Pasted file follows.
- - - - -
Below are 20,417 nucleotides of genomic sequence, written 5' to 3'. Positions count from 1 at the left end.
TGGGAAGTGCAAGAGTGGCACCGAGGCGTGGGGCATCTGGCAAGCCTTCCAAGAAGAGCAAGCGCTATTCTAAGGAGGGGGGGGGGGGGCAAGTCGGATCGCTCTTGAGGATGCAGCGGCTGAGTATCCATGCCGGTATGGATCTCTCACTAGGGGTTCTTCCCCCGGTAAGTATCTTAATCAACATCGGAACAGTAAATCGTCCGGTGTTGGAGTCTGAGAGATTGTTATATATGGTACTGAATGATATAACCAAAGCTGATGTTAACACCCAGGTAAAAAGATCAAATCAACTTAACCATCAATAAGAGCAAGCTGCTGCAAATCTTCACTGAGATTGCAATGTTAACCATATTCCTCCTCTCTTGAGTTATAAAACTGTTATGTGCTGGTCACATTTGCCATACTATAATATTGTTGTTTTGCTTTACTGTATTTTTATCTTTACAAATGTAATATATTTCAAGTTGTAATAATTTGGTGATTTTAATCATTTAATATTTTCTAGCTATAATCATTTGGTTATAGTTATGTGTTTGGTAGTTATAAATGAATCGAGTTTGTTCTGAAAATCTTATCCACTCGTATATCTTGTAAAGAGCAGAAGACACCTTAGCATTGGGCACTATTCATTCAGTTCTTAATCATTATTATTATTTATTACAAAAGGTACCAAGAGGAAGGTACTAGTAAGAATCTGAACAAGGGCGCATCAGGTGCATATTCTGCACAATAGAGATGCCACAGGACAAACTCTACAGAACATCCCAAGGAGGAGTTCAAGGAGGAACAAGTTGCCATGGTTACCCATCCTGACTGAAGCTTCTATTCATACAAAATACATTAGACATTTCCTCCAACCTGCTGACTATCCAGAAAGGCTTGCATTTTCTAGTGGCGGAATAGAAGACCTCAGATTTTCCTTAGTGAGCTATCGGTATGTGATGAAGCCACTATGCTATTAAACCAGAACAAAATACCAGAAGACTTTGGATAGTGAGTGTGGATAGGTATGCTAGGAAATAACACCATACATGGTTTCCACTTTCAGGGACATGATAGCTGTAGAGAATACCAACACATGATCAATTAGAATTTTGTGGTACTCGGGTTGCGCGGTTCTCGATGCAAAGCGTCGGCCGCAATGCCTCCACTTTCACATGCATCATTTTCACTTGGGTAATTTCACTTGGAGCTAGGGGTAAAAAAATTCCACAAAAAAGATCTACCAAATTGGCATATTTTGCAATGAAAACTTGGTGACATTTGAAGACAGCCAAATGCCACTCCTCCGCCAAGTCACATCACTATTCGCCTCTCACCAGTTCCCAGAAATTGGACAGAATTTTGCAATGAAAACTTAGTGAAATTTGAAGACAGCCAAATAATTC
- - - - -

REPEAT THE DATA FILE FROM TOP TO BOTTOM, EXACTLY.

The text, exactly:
Below are 20,417 nucleotides of genomic sequence, written 5' to 3'. Positions count from 1 at the left end.
TGGGAAGTGCAAGAGTGGCACCGAGGCGTGGGGCATCTGGCAAGCCTTCCAAGAAGAGCAAGCGCTATTCTAAGGAGGGGGGGGGGGGGCAAGTCGGATCGCTCTTGAGGATGCAGCGGCTGAGTATCCATGCCGGTATGGATCTCTCACTAGGGGTTCTTCCCCCGGTAAGTATCTTAATCAACATCGGAACAGTAAATCGTCCGGTGTTGGAGTCTGAGAGATTGTTATATATGGTACTGAATGATATAACCAAAGCTGATGTTAACACCCAGGTAAAAAGATCAAATCAACTTAACCATCAATAAGAGCAAGCTGCTGCAAATCTTCACTGAGATTGCAATGTTAACCATATTCCTCCTCTCTTGAGTTATAAAACTGTTATGTGCTGGTCACATTTGCCATACTATAATATTGTTGTTTTGCTTTACTGTATTTTTATCTTTACAAATGTAATATATTTCAAGTTGTAATAATTTGGTGATTTTAATCATTTAATATTTTCTAGCTATAATCATTTGGTTATAGTTATGTGTTTGGTAGTTATAAATGAATCGAGTTTGTTCTGAAAATCTTATCCACTCGTATATCTTGTAAAGAGCAGAAGACACCTTAGCATTGGGCACTATTCATTCAGTTCTTAATCATTATTATTATTTATTACAAAAGGTACCAAGAGGAAGGTACTAGTAAGAATCTGAACAAGGGCGCATCAGGTGCATATTCTGCACAATAGAGATGCCACAGGACAAACTCTACAGAACATCCCAAGGAGGAGTTCAAGGAGGAACAAGTTGCCATGGTTACCCATCCTGACTGAAGCTTCTATTCATACAAAATACATTAGACATTTCCTCCAACCTGCTGACTATCCAGAAAGGCTTGCATTTTCTAGTGGCGGAATAGAAGACCTCAGATTTTCCTTAGTGAGCTATCGGTATGTGATGAAGCCACTATGCTATTAAACCAGAACAAAATACCAGAAGACTTTGGATAGTGAGTGTGGATAGGTATGCTAGGAAATAACACCATACATGGTTTCCACTTTCAGGGACATGATAGCTGTAGAGAATACCAACACATGATCAATTAGAATTTTGTGGTACTCGGGTTGCGCGGTTCTCGATGCAAAGCGTCGGCCGCAATGCCTCCACTTTCACATGCATCATTTTCACTTGGGTAATTTCACTTGGAGCTAGGGGTAAAAAAATTCCACAAAAAAGATCTACCAAATTGGCATATTTTGCAATGAAAACTTGGTGACATTTGAAGACAGCCAAATGCCACTCCTCCGCCAAGTCACATCACTATTCGCCTCTCACCAGTTCCCAGAAATTGGACAGAATTTTGCAATGAAAACTTAGTGAAATTTGAAGACAGCCAAATAATTC